Before sunrise, I drove home in silence.
I’m waiting for it. — The aftershock.
Even good things take their toll. And, after riding high for months, flying back at a normal altitude is like returning home after an earthquake. — Nothing is where is was before. — And, when you try to return your possessions to their rightful places on the shelf — it’s all wrong. Things have changed.
In the quiet cab of my car, I think about them — Earthquakes. Cracked foundations. Dismantled shelves.
I look out at the red lights that bleed across my dash and wonder — how did I arrange all this? Where do I put these old pieces that seek to feel new? I’ve returned from my own dream and I’ve forgotten where everything belongs. I try to squeeze my whole world onto one shelf.
Sobriety isn’t easy. I keep finding, that as the dust settles, I’m still surrounded by rubble. I return to the site of my earthquake, often. Some days it feels impossible to rebuild. Long stretches where even a feeling is just too much to process — I’m tired of surveying my own damage. Sometimes, I miss being numb.
This old place looks new. I’m not sure what happened. I long for things that I understand — that I recognize. I miss a comfort that I’ll never feel again. I grasp at my idealism, the thing I once carried so easily, as it snakes through my fingers.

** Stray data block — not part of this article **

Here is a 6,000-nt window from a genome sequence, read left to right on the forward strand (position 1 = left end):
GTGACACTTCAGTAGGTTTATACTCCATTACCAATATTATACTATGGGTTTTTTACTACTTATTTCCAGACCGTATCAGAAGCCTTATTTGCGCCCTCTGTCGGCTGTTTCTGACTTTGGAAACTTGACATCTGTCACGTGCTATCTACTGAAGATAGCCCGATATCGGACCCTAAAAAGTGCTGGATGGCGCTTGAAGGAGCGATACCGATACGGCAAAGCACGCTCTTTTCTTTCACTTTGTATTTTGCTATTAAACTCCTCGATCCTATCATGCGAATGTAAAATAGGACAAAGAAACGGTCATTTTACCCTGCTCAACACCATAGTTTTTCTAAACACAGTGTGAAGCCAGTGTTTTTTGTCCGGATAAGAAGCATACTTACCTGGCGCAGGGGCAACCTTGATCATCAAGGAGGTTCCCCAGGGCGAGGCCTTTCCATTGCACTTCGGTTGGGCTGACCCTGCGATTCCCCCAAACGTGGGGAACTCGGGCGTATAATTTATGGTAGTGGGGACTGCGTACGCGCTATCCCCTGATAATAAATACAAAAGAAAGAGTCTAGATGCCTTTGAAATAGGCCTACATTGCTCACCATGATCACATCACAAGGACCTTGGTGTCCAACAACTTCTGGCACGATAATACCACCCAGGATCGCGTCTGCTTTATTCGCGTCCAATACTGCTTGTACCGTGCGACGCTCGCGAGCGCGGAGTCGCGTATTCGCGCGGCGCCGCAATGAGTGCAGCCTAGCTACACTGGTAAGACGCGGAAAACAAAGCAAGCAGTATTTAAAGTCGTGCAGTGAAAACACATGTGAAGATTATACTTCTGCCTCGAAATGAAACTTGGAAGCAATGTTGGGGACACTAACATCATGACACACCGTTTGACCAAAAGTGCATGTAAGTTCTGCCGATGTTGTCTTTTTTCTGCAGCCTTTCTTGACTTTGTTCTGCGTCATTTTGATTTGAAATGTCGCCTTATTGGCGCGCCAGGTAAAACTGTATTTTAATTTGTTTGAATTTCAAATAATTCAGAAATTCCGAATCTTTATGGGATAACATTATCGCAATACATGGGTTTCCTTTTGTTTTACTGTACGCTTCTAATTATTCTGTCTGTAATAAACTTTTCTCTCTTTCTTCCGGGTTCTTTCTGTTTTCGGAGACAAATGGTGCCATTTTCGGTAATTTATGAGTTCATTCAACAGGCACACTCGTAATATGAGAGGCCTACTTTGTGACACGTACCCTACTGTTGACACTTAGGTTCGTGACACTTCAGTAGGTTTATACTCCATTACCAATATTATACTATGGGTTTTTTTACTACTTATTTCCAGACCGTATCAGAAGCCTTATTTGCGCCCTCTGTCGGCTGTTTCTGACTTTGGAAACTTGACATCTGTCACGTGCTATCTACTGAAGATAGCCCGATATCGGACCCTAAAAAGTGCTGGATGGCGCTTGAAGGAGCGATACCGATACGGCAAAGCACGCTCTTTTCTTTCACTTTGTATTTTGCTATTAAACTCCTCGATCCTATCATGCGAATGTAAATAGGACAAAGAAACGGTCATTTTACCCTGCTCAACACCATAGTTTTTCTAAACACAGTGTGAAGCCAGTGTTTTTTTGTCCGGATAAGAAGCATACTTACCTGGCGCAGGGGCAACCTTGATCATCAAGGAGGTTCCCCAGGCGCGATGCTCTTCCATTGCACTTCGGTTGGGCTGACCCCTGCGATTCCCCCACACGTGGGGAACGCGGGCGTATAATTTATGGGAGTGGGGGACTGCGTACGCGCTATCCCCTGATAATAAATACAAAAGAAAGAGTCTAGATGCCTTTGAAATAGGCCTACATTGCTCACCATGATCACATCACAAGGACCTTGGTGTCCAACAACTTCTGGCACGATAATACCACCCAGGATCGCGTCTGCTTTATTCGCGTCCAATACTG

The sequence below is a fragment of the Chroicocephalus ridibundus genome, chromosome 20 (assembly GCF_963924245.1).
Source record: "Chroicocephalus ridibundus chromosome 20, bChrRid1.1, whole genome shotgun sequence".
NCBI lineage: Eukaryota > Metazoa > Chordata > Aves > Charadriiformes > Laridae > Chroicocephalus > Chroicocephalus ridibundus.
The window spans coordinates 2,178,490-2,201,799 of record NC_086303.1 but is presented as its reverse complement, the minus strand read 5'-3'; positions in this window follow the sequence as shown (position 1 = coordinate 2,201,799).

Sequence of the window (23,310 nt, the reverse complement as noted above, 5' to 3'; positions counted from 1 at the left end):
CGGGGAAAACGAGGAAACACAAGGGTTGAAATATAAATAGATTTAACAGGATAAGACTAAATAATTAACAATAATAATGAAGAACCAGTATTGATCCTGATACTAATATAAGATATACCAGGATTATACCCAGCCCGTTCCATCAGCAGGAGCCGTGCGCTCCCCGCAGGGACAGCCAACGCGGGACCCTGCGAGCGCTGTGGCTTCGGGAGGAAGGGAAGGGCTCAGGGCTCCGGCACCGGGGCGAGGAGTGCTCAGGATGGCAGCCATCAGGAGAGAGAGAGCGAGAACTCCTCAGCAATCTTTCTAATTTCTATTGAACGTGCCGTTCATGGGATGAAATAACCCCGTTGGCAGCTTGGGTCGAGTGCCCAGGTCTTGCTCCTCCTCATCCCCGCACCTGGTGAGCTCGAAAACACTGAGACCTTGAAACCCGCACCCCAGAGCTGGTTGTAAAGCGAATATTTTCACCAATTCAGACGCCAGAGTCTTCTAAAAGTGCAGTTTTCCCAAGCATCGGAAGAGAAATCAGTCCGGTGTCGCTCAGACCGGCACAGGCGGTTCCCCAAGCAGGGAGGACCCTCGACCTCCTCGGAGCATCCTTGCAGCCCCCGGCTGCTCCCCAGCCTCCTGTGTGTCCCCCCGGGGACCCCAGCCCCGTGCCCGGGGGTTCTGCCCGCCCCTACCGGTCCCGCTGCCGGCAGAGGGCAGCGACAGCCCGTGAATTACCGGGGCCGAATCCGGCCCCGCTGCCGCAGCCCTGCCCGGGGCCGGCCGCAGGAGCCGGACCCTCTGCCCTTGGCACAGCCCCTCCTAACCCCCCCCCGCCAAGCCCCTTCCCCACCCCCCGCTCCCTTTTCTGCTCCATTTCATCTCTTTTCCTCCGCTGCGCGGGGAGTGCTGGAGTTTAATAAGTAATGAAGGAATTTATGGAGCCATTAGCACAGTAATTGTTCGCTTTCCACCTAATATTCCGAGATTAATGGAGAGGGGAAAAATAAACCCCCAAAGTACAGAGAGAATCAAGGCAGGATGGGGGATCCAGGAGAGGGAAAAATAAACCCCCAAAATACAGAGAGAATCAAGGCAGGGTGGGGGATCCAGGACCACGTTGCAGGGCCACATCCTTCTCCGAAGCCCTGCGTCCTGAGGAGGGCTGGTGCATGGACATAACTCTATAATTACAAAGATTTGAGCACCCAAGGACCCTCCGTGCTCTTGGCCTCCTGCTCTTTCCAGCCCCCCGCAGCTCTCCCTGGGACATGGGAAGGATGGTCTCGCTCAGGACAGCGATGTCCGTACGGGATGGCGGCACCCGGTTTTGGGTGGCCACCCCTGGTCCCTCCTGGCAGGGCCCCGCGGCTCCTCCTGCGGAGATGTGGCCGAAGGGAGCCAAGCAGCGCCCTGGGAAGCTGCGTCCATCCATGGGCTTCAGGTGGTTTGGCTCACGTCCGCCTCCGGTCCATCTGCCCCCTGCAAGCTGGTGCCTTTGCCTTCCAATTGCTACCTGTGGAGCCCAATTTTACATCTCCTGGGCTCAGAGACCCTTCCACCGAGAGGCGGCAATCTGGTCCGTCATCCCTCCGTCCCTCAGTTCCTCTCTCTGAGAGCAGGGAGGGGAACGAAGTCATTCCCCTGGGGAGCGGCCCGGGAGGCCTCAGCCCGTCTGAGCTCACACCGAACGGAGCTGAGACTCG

I need this — quiet. The low purr of the engine. The plastic Jiffy-Lube sticker, curling off the corner of the windshield. Air whistling through the cracked, driver’s side window. The heater vents all at full steam. I manage these environs with ease as I sit behind the wheel at 6:20AM, wearing my pink, pajama pants — driving slowly — eyes peeled for falling rocks.
At the four way stop I push my foot down on the break and I feel the corners of my eyes holding back giant tears — two oval levees, moments from breaking. I release the pedal and give it the gas. Tears fall, heavy, onto my grey sweatshirt. I don’t make a sound.
At home, the cat meows at my feet. I sit on the floor, wipe my nose, and assess the damage. I decide to make repairs some other time. I know, when chaos returns, I need to take a few days to sit with it.
To feel the vibration. To find room on my shelf.
To sink my hands into the rubble.
One thought on “Little Earthquakes”
One gigantic squeeze heading your way from this side of the ocean. Beautifully written, raw… emotional… and real! Much love xx